Not far from shore lies the Great Barrier Reef, and a trip out to its wonders from Cape Tribulation is guaranteed to be one of the highlights of any trip to Australia. Instead of queuing at a cement dock along with hundreds of other day-trippers, you simply stroll through the lapping surf, climb aboard a small zodiac and head out to your intimate dive boat. As you head away from land, you glance back and see the unchanged view that mesmerised Captain Cook hundreds of years ago when he first explored Australia’s east coast.  Once at the reef, you may well not see another boat during your whole day, but you will see the magnificent coral, the colourful fish, the stingrays and reef sharks.


As wonderful as daytime is at Cape Tribulation however, it is in the evening and at night that I truly appreciate and relish its isolation. A stroll for dinner takes you down sidewalk-free dirt roads where the only sounds are from the trees and perhaps the very occasional car. The jungle-clad hills above are invisible except where they blot out the millions of stars. Restaurants are relaxed and laid-back, but serve excellent meals including the freshest seafood imaginable. By day, you can be as active as you like but at night it’s time to relax and drink in the magic of unspoiled solitude.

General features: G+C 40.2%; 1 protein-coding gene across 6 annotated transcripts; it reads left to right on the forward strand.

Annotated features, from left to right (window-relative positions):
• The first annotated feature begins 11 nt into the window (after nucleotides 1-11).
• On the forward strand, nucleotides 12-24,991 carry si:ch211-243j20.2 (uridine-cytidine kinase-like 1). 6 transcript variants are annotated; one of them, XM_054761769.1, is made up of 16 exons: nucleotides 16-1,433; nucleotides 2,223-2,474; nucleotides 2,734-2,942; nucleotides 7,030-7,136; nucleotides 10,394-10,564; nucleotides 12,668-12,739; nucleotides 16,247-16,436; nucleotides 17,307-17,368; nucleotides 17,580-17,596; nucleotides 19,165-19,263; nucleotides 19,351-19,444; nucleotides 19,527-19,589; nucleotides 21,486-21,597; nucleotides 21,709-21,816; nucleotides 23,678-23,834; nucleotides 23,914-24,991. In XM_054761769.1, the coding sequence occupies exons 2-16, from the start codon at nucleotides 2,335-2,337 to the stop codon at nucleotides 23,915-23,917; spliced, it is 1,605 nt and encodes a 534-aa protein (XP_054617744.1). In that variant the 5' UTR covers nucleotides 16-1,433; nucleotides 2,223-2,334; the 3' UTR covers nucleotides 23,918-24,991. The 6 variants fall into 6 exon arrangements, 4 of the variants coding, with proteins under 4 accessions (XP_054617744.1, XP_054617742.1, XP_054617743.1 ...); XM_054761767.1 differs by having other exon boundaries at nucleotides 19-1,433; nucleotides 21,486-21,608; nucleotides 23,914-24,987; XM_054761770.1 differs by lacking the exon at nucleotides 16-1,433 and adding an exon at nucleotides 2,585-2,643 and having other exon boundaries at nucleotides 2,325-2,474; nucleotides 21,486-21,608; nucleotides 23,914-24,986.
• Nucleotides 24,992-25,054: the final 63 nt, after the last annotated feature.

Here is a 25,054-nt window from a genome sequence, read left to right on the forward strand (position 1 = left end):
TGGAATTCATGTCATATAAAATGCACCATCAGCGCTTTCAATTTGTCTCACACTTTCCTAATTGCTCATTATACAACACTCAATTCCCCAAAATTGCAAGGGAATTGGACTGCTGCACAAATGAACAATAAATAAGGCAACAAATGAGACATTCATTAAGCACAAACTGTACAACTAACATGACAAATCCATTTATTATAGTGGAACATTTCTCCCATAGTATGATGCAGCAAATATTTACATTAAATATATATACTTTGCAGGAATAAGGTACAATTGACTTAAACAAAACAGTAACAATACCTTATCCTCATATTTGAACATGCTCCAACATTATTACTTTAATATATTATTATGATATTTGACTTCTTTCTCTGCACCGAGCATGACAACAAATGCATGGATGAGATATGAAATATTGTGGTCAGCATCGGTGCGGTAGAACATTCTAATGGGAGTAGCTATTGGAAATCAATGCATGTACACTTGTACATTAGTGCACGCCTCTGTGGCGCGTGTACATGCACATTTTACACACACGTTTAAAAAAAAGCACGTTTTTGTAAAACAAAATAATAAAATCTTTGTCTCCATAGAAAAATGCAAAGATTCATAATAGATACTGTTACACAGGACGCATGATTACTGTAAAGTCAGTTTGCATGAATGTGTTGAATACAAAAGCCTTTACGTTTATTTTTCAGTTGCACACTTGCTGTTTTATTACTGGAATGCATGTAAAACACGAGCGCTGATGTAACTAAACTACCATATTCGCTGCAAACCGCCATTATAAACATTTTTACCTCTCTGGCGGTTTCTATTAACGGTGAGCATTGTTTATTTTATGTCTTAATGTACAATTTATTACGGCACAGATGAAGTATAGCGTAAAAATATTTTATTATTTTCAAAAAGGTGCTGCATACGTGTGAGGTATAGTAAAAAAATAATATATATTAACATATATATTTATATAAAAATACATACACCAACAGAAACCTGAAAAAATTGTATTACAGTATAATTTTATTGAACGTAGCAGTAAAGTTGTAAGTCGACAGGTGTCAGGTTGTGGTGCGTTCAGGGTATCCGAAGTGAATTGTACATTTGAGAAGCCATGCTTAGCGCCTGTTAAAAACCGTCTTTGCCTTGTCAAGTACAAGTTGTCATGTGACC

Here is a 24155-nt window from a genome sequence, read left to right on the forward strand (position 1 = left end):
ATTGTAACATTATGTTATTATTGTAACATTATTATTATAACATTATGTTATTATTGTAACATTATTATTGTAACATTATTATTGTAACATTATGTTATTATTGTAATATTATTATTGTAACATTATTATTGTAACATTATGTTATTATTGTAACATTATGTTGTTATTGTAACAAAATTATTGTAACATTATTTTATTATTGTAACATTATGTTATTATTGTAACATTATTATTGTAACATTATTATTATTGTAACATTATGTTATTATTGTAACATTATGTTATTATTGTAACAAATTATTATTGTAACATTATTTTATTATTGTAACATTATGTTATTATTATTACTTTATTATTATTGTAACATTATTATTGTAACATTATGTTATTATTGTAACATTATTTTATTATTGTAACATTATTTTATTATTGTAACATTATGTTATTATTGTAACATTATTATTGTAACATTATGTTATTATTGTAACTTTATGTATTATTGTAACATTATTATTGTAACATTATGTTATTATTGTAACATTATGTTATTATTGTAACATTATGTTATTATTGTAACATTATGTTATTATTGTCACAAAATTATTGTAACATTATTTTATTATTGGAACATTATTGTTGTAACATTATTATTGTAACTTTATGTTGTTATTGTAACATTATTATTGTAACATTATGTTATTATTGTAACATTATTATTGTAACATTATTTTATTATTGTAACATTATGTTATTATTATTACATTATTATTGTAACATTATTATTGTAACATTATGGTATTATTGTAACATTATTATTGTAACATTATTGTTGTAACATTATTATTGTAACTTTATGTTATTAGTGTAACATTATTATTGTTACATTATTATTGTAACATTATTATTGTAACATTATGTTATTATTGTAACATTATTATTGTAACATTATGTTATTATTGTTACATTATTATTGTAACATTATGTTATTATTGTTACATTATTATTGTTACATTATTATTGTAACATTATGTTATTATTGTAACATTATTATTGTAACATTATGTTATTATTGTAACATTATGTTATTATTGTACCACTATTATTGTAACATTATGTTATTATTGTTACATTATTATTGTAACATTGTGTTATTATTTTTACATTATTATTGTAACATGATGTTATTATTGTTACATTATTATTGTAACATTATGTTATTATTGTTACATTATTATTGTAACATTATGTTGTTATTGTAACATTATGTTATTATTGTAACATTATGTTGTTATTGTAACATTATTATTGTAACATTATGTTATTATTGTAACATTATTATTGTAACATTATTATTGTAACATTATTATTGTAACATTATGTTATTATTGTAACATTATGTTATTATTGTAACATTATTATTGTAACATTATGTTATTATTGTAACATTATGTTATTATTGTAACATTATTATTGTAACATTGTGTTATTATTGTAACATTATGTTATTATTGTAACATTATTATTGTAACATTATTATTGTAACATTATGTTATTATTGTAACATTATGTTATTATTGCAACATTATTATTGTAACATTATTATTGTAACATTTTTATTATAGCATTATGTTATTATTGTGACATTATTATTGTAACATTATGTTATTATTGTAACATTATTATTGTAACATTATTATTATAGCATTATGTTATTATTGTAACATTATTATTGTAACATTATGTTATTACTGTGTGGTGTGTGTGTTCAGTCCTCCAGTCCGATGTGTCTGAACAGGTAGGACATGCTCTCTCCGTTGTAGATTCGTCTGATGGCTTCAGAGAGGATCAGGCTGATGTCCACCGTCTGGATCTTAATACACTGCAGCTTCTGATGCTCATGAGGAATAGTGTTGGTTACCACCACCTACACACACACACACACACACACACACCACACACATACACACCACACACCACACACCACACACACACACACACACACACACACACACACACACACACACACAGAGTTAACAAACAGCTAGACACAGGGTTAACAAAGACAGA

Back in our hotel room in the middle of the forest, I hear the wind pick-up through the trees. Rain soon begins to lash the windows and roof and builds to a tropical downpour. The water streams from the roof in torrents and splatters on the tiled walkway outside, lulling me to sleep. The next morning, sunlight streams through the windows and I can hear the gentle drip of water falling from the leaves to the damp forest floor below and the call of birds. Outside, everything is lush and green again and the sky a perfect blue. I’m ready for another day in paradise.